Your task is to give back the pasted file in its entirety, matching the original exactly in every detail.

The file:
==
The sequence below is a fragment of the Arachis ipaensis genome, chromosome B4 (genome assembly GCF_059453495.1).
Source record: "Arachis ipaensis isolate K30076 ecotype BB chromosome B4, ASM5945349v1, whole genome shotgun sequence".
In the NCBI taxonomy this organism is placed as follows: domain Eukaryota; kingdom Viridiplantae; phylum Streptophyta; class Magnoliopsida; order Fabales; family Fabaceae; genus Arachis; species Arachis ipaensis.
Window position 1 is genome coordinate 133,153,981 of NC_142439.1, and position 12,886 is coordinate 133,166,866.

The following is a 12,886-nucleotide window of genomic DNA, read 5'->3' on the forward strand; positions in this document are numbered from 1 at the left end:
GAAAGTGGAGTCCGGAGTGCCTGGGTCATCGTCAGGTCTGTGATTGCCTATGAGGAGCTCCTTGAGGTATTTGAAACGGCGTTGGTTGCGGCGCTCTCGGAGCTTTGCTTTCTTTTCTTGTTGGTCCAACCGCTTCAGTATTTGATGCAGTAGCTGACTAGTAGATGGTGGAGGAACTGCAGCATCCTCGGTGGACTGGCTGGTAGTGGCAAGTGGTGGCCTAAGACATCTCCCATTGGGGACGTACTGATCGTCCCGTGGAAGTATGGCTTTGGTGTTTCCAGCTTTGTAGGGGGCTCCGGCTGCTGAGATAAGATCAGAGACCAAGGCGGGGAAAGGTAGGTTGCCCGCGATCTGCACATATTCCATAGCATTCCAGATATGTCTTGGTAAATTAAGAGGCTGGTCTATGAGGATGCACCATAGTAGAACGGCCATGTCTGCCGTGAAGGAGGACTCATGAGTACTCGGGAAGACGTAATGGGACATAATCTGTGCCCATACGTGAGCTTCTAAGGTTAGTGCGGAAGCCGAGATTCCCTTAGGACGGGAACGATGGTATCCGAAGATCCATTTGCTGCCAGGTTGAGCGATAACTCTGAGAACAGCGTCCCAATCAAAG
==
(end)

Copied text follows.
The sequence below is a fragment of the Arachis ipaensis genome, chromosome B4 (genome assembly GCF_059453495.1).
Source record: "Arachis ipaensis isolate K30076 ecotype BB chromosome B4, ASM5945349v1, whole genome shotgun sequence".
In the NCBI taxonomy this organism is placed as follows: domain Eukaryota; kingdom Viridiplantae; phylum Streptophyta; class Magnoliopsida; order Fabales; family Fabaceae; genus Arachis; species Arachis ipaensis.
Window position 1 is genome coordinate 133,153,981 of NC_142439.1, and position 12,886 is coordinate 133,166,866.

The following is a 12,886-nucleotide window of genomic DNA, read 5'->3' on the forward strand; positions in this document are numbered from 1 at the left end:
GAAAGTGGAGTCCGGAGTGCCTGGGTCATCGTCAGGTCTGTGATTGCCTATGAGGAGCTCCTTGAGGTATTTGAAACGGCGTTGGTTGCGGCGCTCTCGGAGCTTTGCTTTCTTTTCTTGTTGGTCCAACCGCTTCAGTATTTGATGCAGTAGCTGACTAGTAGATGGTGGAGGAACTGCAGCATCCTCGGTGGACTGGCTGGTAGTGGCAAGTGGTGGCCTAAGACATCTCCCATTGGGGACGTACTGATCGTCCCGTGGAAGTATGGCTTTGGTGTTTCCAGCTTTGTAGGGGGCTCCGGCTGCTGAGATAAGATCAGAGACCAAGGCGGGGAAAGGTAGGTTGCCCGCGATCTGCACATATTCCATAGCATTCCAGATATGTCTTGGTAAATTAAGAGGCTGGTCTATGAGGATGCACCATAGTAGAACGGCCATGTCTGCCGTGAAGGAGGACTCATGAGTACTCGGGAAGACGTAATGGGACATAATCTGTGCCCATACGTGAGCTTCTAAGGTTAGTGCGGAAGCCGAGATTCCCTTAGGACGGGAACGATGGTATCCGAAGATCCATTTGCTGCCAGGTTGAGCGATAACTCTGAGAACAGCGTCCCAATCAAAG